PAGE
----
We won’t have the Prop 13 era totally in our rear-view mirror until we start moving in this second direction. And on the ballot November 3 in San Francisco sits a proposal that gets that moving going — in an easy-to-understand, modest manner that other jurisdictions can model and expand upon.
San Francisco’s pending “Proposition L” takes aim on the locomotive driving contemporary American inequality: our major corporations and banks. The executives who run these enterprises make fabulously more than workers — and fabulously more than executives used to make. CEO compensation, the Economic Policy Institute reported this past August, has increased 1,167 percent since 1978, after taking inflation into account. Worker pay? Up just 13.7 percent.
In 1978, CEOs pocketed 31 times what typical workers earned. Last year, top execs averaged 309 times more.
Prop L — the “overpaid executive tax” — would, if enacted, push back against this growing spread by taxing corporations on the inequality they generate. Under this proposal, explains the San Francisco Chronicle, large firms would pay 0.1 percent of their gross receipts earned in San Francisco to the city “if their highest-paid employee makes 100 times the median salary of the company’s San Francisco-based workforce.”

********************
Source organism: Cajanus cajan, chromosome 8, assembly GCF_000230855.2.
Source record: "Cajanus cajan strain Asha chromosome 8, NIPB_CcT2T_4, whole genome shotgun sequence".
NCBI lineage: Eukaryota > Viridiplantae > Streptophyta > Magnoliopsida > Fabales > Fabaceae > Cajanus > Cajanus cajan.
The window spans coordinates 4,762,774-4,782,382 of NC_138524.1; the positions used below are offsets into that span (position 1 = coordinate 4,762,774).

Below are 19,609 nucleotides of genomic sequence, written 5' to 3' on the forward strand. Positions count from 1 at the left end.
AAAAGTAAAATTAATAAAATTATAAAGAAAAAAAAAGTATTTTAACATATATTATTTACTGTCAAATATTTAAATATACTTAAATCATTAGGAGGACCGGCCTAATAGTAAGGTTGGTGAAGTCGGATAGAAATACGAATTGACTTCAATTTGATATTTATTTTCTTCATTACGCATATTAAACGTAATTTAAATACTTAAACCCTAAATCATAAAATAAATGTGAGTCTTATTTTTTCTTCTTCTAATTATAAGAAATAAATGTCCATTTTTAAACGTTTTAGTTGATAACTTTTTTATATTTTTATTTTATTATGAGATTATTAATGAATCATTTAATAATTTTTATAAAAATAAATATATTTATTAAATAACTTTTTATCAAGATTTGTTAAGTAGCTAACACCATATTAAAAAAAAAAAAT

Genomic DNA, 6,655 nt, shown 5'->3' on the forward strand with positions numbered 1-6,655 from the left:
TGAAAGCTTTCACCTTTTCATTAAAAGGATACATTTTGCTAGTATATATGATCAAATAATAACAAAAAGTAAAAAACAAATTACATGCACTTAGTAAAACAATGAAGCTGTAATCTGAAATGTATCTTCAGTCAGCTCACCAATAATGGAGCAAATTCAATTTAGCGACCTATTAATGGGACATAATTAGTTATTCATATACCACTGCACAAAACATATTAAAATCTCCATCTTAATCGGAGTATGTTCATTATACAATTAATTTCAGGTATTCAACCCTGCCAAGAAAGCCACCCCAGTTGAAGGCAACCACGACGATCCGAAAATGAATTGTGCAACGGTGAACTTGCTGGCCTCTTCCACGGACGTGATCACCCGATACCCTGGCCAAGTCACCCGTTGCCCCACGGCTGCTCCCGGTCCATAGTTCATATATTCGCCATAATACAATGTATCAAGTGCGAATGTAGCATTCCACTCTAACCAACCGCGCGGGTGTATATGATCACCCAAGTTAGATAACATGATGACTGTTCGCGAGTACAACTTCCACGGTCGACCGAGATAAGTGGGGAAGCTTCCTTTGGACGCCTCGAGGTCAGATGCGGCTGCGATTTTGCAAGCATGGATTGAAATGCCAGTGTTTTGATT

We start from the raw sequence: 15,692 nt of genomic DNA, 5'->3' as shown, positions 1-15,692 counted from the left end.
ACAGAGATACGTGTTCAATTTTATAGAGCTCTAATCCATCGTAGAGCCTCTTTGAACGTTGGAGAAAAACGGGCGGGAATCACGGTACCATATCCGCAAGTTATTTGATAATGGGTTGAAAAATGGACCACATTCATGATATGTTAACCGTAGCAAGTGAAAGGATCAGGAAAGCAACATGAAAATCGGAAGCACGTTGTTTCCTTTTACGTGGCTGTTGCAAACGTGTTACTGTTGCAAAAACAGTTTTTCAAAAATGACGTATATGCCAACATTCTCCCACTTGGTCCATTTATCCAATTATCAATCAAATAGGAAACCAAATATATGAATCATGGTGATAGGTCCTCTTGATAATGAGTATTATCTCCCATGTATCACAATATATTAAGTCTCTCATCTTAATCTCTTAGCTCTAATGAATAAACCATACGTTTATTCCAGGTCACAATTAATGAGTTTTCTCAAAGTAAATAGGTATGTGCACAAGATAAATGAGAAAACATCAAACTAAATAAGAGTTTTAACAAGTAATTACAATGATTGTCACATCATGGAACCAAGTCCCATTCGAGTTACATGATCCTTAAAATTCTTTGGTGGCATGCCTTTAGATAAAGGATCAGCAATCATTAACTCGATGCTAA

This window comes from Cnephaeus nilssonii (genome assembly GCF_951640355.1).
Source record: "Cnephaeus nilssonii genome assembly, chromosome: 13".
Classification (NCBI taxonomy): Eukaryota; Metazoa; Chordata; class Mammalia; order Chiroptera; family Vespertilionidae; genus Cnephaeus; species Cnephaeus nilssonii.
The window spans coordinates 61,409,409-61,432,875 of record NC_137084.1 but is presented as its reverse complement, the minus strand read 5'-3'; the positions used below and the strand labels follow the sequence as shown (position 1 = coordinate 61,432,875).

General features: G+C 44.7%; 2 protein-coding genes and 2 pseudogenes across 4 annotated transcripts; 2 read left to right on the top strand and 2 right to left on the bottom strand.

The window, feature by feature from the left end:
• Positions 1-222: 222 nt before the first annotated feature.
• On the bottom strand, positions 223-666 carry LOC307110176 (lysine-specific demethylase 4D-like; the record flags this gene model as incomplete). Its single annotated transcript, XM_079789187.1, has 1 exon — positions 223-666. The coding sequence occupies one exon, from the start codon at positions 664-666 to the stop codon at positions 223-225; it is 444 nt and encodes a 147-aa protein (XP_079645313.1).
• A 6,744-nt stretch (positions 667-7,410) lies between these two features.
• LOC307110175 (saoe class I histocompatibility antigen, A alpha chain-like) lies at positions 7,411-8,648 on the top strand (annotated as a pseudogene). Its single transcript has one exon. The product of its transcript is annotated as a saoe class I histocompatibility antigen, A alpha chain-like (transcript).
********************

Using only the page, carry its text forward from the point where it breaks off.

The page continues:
The wider the pay gap, the higher the tax. Companies with execs taking home over 1,000 times their worker pay would face a 1-percent city levy on their gross receipts.
Opponents, of course, are predicting doom if the measure passes. Nonsense, says San Francisco supervisor Matt Haney, a moving force behind the proposal.
“We’re only taxing companies that have enough to pay their executives millions of dollars,” says Haney. “They can pay their executives less — or pay their workers more — and they won’t need to pay this tax.”
The San Francisco-based banking giant Wells Fargo, notes Mercury News reporter Evan Webeck, paid its top exec $23 million in 2019. Wells Fargo “would have to pay its median worker in the city” at least $230,000 to avoid the lowest tax rate that Prop L establishes. Uber, another San Francisco giant firm, would either have to drastically slash the $45-million compensation of its CEO or pay its median employee $450,000 to avoid the Prop L pay-ratio tax.
Measure L could raise as much as $140 million a year for public services. But the measure’s passage might have a substantially more significant political effect. In Oregon, the city of Portland has had a pay-ratio tax in effect since 2018, but no city as large and as economically pivotal as San Francisco has yet taken the pay-ratio plunge. Prop L’s success in the city by the Bay could spark action in cities and states all across the country.
Lawmakers have already introduced pay-ratio proposals in a variety of jurisdictions, and proponents are going beyond proposals that link tax rates to ratios. Some are tying government contracting decisions to CEO-worker pay divides and moving to deny taxpayer subsidies to enterprises that pay their top execs outrageously more than their workers. Inequality.org is keeping a handy scorecard on all these efforts.
By okaying Prop L, San Francisco voters could give these egalitarian drives much more of a national spotlight.
“If you want something that is going to directly get at the corporate model that has created such an unequal country, that has encouraged the dangerous behavior of chief executives, that is not good for the long-term economic health of our country,” sums up Sarah Anderson, an Institute for Policy Studies adviser on matters pay-ratio related, “then this is a really important way to do it.”